What impact are smart technologies having on the treatment of diabetes? Chris Houtmeyers, Customer Solution Architect at Proximus, has diabetes himself and knows better than anyone how technology can change and improve treatment of the disease. What is diabetes and what types are there? Chris Houtmeyers, Customer Solution Architect at Proximus: “Diabetes is a chronic disease that occurs when the glucose level in your body is not correctly regulated. Your pancreas does not work properly and does not produce enough insulin. Too little insulin means that your body does not absorb the glucose in your blood or does not do so properly. As a diabetes patient you have to seek the right balance between the sugars you get from your food, physical exertion and the insulin that you need for this. That is extremely difficult and changes from day to day.” Chris: “There are two types of diabetes. With type 1, your body makes far too little or no insulin at all. You have to inject insulin several times a day or wear an insulin pump. With type 2, your body still makes insulin, but not enough. I myself am a type 1 diabetes patient.” What treatments are available? Chris: “The standard finger prick tells you how much glucose you have in your blood. The disadvantage is that the mutual insurance fund reimburses you for a maximum of four finger pricks per day. This means you can’t get an accurate picture of how the glucose in your body is evolving. With Continuous Glucose Monitoring (CGM), a sensor measures how much glucose there is in the tissue between your body cells every five minutes. That’s 288 times per day. That way, you can see the glucose in your body evolving and you can predict when you are going to need insulin. The technology can also be used to set alarms when there is too much or too little glucose in your blood. The disadvantage of this continuous measuring is the time lapse. The quantity that you see was the amount in your blood 15 minutes earlier.”

Chris: “You can inject the insulin yourself. There are slow-acting and fast-acting insulins. Slow-acting insulin works for 24 hours, fast-acting starts working after 20 to 30 minutes. Insulin pumps deliver a continuous amount of fast-acting insulin, which you can set yourself. The latest-generation pumps, such as the Hybrid Closed Loop pump, carry out continuous measurements and automatically regulate the quantity of insulin. In that case, you have to inject yourself with fast-acting insulin via the insulin pump before every meal so that your body can process the sugars from your food. Hence the name hybrid.”

CHRIS HOUTMEYERS is Customer Solution Architect at Proximus. He began his career 30 years ago with Telindus, where he was in charge of data communication. He stayed on board after the takeover by Belgacom and then the name change to Proximus and now develops customized solutions for companies.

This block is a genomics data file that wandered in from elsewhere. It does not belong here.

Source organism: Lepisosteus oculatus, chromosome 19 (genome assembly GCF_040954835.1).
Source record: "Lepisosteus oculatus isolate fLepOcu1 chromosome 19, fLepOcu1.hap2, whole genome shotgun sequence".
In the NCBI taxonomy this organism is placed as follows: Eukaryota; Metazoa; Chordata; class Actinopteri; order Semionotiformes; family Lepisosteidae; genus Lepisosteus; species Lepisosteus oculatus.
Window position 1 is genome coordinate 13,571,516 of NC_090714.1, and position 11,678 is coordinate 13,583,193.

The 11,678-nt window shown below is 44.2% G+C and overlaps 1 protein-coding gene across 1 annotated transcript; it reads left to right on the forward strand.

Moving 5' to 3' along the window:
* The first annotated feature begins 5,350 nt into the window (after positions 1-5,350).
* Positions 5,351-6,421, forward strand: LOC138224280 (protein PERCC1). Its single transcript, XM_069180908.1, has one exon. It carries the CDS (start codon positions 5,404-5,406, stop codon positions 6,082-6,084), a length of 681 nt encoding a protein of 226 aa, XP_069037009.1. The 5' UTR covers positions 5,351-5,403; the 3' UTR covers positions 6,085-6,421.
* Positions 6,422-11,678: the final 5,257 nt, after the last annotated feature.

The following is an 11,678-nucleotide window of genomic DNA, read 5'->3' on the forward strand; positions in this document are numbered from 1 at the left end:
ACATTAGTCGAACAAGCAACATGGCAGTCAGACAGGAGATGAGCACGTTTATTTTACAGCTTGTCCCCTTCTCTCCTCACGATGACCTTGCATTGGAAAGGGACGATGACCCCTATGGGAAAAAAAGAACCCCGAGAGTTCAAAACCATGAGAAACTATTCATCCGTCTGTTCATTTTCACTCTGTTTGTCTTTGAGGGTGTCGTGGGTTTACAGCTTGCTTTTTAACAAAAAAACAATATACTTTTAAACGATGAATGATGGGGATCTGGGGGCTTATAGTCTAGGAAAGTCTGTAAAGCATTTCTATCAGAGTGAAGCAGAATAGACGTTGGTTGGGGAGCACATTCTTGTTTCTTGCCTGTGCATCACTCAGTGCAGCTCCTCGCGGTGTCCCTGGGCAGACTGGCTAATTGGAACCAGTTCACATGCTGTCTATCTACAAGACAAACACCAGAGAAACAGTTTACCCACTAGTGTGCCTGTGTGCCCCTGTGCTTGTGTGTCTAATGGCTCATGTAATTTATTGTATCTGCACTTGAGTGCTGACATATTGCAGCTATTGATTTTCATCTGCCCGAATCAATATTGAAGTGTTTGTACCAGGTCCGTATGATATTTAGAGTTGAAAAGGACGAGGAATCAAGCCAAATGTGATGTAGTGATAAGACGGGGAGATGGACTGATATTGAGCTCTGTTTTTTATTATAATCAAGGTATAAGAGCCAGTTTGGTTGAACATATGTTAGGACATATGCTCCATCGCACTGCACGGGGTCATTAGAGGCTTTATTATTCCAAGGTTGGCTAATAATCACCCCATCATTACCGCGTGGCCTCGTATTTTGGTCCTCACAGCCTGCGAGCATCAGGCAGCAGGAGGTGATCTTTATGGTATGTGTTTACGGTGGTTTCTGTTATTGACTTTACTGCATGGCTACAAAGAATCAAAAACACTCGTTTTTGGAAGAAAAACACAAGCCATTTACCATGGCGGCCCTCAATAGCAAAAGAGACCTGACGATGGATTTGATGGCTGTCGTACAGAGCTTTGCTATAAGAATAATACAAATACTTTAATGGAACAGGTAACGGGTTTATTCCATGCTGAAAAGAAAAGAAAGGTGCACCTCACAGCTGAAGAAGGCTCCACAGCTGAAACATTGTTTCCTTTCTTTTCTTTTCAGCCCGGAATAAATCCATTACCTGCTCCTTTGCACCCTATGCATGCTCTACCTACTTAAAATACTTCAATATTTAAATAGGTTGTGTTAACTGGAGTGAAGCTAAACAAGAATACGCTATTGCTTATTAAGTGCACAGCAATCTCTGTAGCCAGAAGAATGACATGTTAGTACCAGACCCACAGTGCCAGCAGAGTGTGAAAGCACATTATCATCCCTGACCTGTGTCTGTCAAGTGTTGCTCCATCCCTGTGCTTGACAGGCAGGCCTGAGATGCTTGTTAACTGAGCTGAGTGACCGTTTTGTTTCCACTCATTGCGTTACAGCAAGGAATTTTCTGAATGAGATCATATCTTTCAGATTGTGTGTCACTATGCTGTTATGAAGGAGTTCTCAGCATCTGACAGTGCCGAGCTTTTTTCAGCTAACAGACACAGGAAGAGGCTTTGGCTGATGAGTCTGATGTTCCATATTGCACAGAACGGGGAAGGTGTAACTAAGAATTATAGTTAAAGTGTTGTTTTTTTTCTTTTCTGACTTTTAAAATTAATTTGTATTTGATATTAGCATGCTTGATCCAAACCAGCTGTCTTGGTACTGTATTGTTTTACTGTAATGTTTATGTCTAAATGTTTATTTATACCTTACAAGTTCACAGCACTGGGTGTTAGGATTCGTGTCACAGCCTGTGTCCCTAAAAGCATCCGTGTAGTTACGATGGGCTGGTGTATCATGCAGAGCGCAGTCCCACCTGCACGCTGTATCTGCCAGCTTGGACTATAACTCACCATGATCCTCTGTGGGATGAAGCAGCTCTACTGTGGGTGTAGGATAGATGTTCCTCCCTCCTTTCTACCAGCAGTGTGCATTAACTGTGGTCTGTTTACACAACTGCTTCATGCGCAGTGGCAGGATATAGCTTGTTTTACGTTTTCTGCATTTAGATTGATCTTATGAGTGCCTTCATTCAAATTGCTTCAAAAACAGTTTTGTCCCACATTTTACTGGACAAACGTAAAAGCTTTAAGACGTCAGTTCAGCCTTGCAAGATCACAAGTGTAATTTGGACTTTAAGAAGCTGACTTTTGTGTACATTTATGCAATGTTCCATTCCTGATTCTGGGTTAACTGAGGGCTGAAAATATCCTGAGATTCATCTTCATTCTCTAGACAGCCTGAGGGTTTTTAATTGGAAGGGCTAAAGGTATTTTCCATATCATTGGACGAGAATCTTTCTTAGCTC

“The next generation of insulin pumps regulates everything automatically, so that as a diabetes patient you can live a normal life.”
Chris Houtmeyers, Customer Solution Architect at Proximus

How does technology play a role in the treatments? Chris: “As a diabetes patient, you have to take about 180 extra decisions per day, compared with healthy people. That’s a heavy burden, made more tolerable by the insulin pump that you carry in your inside pocket. With the Full Closed Loop pump, the next generation is ready. It regulates everything automatically, so that as a diabetes patient, you can live the life of a normal person. A bionic or artificial pancreas goes a step further and automatically decides when your body needs insulin or glucagon. Glucagon is a hormone that has the opposite effect to insulin and works to increase the glucose in the blood. The two systems are awaiting approval.”


Chris Houtmeyers, Customer Solution Architect at Proximus

How are the data shared between patients and doctors? Chris: “An insulin pump is connected to the cloud and automatically uploads all the measurements. All the data sent from the sensor to the pump and from the pump to the cloud are encrypted. As a patient, you determine who can see your data. The Gasthuisberg hospital in Leuven, for example, links the Medtronic diabetes platform with the electronic patient’s file. This means that the doctors and endocrinologists always have the most recent data available. That enables distance monitoring. They can also request reports to see whether your diabetes regulation is under control.”

Are there any drawbacks? Chris: “Technology is not infallible. From time to time, as a patient you still have to intervene and prick your finger if you notice that a measurement is not right. The industry needs to look for sensors that measure more quickly and that significantly increase reliability. That way, the periods when you, as a patient, no longer have to take a manual measurement to calibrate the pump if any abnormalities occur will lengthen. And the pumps still mean that patients have to make an extra effort. But the advantages definitely outweigh the disadvantages.”


Higher efficiency

Remote observation, the patient has to visit the doctor less

Improved aid thanks to data